Gentoo Penguin
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The gentoo penguin breeds on islands around the Antarctic and spends part of each year at sea. Like other penguins, it is an excellent swimmer and is well suited for a life in the water. The gentoo penguin looks like a typical black and white “dinner suited” penguin with a white band across its head. It has become so well adapted for living at sea that it can only waddle awkwardly on land.

Habits: The gentoo penguin swims fast, using its tail and flippers to steer. At high speeds it dives up and down through the water (called porpoising) so it can breathe at regular intervals without slowing down. It can stay underwater from 30 seconds to two minutes and reach depths of 230 feet. The penguin stays at sea three to five months a year, feeding to build up fat reserves. Penguins have been seen off the coast of Argentina, Tasmania, And New Zealand. Birds in the southern nesting colonies are thought to travel far distances.

Less sociable than other penguin species, the gentoo penguin congregates in small, slightly inland breeding colonies called rookeries. After the chicks leave the nest, the adult molts (sheds its feathers) and replaces its dirty brown plumage with black and white feathers. It then leaves the colony and returns to the sea to feed. Adult males call to other penguins as part of a territorial ritual. A penguin launches itself into the icy water.

Food and Feeding: The gentoo penguin mainly eats krill (tiny shrimp like crustaceans) and a few small fish. It catches the krill on short shallow dives. The well oxygenated Antarctic sea water is rich; it usually supports vast quantities of krill. But high levels of pollution have decreased the krill supply. The over fishing of krill around the world has also diminished this food supply.

Breeding: The gentoo penguin mates in late September or October when the snow and ice melt. The male mates after establishing a territory, usually on an old nest site on a flat area close to the beach. He and his mate then build a nest of grass. The female lays two white eggs and the pair takes turns incubating them. The chicks hatch about 36 days later, spending the first few days sheltered under their parents. The adults take turns collecting food and guarding the chicks from predators.

After three or four weeks the chicks leave the nest and gather in groups called crèches. At feeding times adults lead the young to the beach and encourage them to find their way back to the nest. This behavior helps chicks to quickly become independent. After seven to eight weeks the young leave the nest for the sea. An adult opens its beak to feed a chick regurgitated food.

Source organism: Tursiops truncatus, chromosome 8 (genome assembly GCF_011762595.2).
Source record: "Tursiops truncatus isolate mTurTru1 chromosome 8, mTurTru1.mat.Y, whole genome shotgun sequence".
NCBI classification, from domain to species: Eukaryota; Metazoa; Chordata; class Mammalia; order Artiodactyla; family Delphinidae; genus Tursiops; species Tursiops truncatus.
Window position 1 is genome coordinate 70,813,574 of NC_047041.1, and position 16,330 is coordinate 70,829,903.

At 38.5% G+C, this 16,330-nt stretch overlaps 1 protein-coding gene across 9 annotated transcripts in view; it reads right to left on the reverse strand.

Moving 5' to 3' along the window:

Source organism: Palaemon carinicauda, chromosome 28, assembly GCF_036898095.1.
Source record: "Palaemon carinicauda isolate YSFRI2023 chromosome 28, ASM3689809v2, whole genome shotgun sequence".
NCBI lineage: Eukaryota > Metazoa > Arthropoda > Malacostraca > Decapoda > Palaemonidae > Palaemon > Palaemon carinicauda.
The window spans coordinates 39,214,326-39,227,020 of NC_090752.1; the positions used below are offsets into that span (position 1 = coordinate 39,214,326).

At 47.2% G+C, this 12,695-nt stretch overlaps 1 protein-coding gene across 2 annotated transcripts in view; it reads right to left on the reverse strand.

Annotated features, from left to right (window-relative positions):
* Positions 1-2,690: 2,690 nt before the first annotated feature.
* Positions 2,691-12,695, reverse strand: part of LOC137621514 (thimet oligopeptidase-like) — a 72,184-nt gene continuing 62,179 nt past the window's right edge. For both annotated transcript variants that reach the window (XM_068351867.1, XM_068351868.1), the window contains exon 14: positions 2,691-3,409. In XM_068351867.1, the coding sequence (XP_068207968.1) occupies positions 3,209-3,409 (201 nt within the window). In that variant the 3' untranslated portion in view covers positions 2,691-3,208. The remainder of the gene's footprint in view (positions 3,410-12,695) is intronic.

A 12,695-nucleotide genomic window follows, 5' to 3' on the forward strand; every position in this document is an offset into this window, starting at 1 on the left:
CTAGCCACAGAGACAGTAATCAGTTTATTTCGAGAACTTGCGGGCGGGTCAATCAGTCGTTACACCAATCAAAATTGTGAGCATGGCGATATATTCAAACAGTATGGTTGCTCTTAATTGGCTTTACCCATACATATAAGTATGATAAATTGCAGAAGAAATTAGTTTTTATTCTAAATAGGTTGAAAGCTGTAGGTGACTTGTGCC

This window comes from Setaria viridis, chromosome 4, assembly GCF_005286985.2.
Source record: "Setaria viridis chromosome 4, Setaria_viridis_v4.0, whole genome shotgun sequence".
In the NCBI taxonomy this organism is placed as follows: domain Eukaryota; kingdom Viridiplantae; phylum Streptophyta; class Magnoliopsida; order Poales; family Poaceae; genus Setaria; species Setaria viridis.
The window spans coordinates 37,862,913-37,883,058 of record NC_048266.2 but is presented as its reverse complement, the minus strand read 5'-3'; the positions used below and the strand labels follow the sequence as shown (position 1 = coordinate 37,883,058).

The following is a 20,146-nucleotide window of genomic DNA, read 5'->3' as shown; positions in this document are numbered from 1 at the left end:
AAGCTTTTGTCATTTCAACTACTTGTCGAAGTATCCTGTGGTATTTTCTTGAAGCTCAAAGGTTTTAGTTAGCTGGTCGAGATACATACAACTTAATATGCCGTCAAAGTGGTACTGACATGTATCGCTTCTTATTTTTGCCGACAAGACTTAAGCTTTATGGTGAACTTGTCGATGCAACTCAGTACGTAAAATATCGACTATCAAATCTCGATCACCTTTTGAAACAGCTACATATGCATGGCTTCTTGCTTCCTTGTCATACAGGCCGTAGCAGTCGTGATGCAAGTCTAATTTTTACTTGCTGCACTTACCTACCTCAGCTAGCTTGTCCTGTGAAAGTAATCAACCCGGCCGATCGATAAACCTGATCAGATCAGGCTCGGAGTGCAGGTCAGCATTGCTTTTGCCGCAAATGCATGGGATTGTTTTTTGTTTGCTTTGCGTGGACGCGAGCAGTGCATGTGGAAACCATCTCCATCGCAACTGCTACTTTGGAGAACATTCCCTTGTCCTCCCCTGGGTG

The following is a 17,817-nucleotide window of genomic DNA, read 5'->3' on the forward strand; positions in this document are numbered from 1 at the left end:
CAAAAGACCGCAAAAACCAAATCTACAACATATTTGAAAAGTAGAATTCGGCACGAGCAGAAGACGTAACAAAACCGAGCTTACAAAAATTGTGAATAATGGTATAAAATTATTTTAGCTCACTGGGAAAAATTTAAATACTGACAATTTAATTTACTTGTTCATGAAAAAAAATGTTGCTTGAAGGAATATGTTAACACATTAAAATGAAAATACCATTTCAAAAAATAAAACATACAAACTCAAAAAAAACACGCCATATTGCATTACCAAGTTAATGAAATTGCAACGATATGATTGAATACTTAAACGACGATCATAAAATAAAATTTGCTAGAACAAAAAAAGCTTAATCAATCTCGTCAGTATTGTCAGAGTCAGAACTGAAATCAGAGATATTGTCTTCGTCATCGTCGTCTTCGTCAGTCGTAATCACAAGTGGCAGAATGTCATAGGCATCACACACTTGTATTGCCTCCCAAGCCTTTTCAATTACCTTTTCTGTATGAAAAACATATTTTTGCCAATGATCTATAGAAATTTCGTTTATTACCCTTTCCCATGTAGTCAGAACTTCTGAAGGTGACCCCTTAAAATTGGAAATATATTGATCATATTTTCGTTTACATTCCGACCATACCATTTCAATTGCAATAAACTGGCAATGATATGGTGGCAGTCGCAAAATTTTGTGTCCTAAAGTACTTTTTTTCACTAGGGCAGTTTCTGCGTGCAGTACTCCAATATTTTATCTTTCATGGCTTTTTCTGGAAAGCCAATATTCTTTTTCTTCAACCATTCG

Key Facts:
Sizes:
Length: 1 ½-2 ft.
Weight: 10-20 lb.

Breeding:
Sexual maturity: 3-4 years
No. of broads: 1
Breeding season: Late Spring
Eggs: 2
Incubation period: 36 days

Lifestyle:
Habit: Rather timid, breeds in small colonies
Diet: Krill, small fish, crabs, and squid
Lifespan: Up to 18 years

Related Species: Closely related to the adelie penguin, Pygoscelis adeliae, and the chin strap penguin, P. antarctica.

Distribution:  Sub Antarctic islands of the southern Atlantic and Indian oceans, including the Falklands and islands off Cape Horn. It also breeds on the edge of the Antarctic Peninsula.

Conservation: Until the twentieth century, penguins were hunted for their oil by both whalers and seal hunters. Today, marine pollution is the main threat to their survival.

Features of the Gentoo Penguin:
Body: Long and large, protected from the cold weather by fat beneath the skin.
Feathers: Form a waterproof layer. The body is insulated by air trapped in the thick down underneath the outer feathers.
Flippers: Flightless wings adapted for swimming.
Eggs: Lays two large, grayish eggs.
Nest: Built of grass and sticks on the ground near the shoreline.

Did You Know:
There are records of albino gentoo penguins that have white feathers over most of their body.
The three subspecies of gentoo penguin differ mainly in bill, flipper, and foot measurements.
The male performs its elaborate trumpeting display to attract unmated females and warn off other males.